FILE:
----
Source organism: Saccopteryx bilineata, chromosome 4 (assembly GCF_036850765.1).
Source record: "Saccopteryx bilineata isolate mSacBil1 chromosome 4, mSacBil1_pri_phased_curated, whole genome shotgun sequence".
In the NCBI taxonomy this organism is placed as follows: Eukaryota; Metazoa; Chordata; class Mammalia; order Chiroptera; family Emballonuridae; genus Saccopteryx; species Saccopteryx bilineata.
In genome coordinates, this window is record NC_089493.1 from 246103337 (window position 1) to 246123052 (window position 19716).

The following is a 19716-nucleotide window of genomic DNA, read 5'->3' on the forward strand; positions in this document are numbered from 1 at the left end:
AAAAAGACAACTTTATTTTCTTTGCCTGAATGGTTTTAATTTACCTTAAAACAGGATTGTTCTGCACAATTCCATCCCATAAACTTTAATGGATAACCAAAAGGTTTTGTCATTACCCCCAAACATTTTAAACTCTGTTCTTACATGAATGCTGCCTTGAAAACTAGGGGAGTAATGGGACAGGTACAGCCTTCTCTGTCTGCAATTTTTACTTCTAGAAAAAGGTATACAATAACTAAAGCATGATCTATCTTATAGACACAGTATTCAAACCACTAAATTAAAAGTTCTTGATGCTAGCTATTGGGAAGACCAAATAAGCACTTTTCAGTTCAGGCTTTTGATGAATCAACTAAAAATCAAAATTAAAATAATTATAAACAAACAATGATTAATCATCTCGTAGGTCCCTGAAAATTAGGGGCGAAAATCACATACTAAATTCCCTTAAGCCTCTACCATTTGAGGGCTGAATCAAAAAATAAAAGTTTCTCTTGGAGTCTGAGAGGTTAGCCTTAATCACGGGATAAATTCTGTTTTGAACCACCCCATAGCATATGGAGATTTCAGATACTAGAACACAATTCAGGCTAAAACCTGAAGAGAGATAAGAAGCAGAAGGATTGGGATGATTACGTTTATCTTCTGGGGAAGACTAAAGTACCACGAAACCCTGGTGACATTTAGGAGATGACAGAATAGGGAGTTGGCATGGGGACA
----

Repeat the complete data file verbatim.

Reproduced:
Source organism: Saccopteryx bilineata, chromosome 4 (assembly GCF_036850765.1).
Source record: "Saccopteryx bilineata isolate mSacBil1 chromosome 4, mSacBil1_pri_phased_curated, whole genome shotgun sequence".
In the NCBI taxonomy this organism is placed as follows: Eukaryota; Metazoa; Chordata; class Mammalia; order Chiroptera; family Emballonuridae; genus Saccopteryx; species Saccopteryx bilineata.
In genome coordinates, this window is record NC_089493.1 from 246103337 (window position 1) to 246123052 (window position 19716).

The following is a 19716-nucleotide window of genomic DNA, read 5'->3' on the forward strand; positions in this document are numbered from 1 at the left end:
AAAAAGACAACTTTATTTTCTTTGCCTGAATGGTTTTAATTTACCTTAAAACAGGATTGTTCTGCACAATTCCATCCCATAAACTTTAATGGATAACCAAAAGGTTTTGTCATTACCCCCAAACATTTTAAACTCTGTTCTTACATGAATGCTGCCTTGAAAACTAGGGGAGTAATGGGACAGGTACAGCCTTCTCTGTCTGCAATTTTTACTTCTAGAAAAAGGTATACAATAACTAAAGCATGATCTATCTTATAGACACAGTATTCAAACCACTAAATTAAAAGTTCTTGATGCTAGCTATTGGGAAGACCAAATAAGCACTTTTCAGTTCAGGCTTTTGATGAATCAACTAAAAATCAAAATTAAAATAATTATAAACAAACAATGATTAATCATCTCGTAGGTCCCTGAAAATTAGGGGCGAAAATCACATACTAAATTCCCTTAAGCCTCTACCATTTGAGGGCTGAATCAAAAAATAAAAGTTTCTCTTGGAGTCTGAGAGGTTAGCCTTAATCACGGGATAAATTCTGTTTTGAACCACCCCATAGCATATGGAGATTTCAGATACTAGAACACAATTCAGGCTAAAACCTGAAGAGAGATAAGAAGCAGAAGGATTGGGATGATTACGTTTATCTTCTGGGGAAGACTAAAGTACCACGAAACCCTGGTGACATTTAGGAGATGACAGAATAGGGAGTTGGCATGGGGACA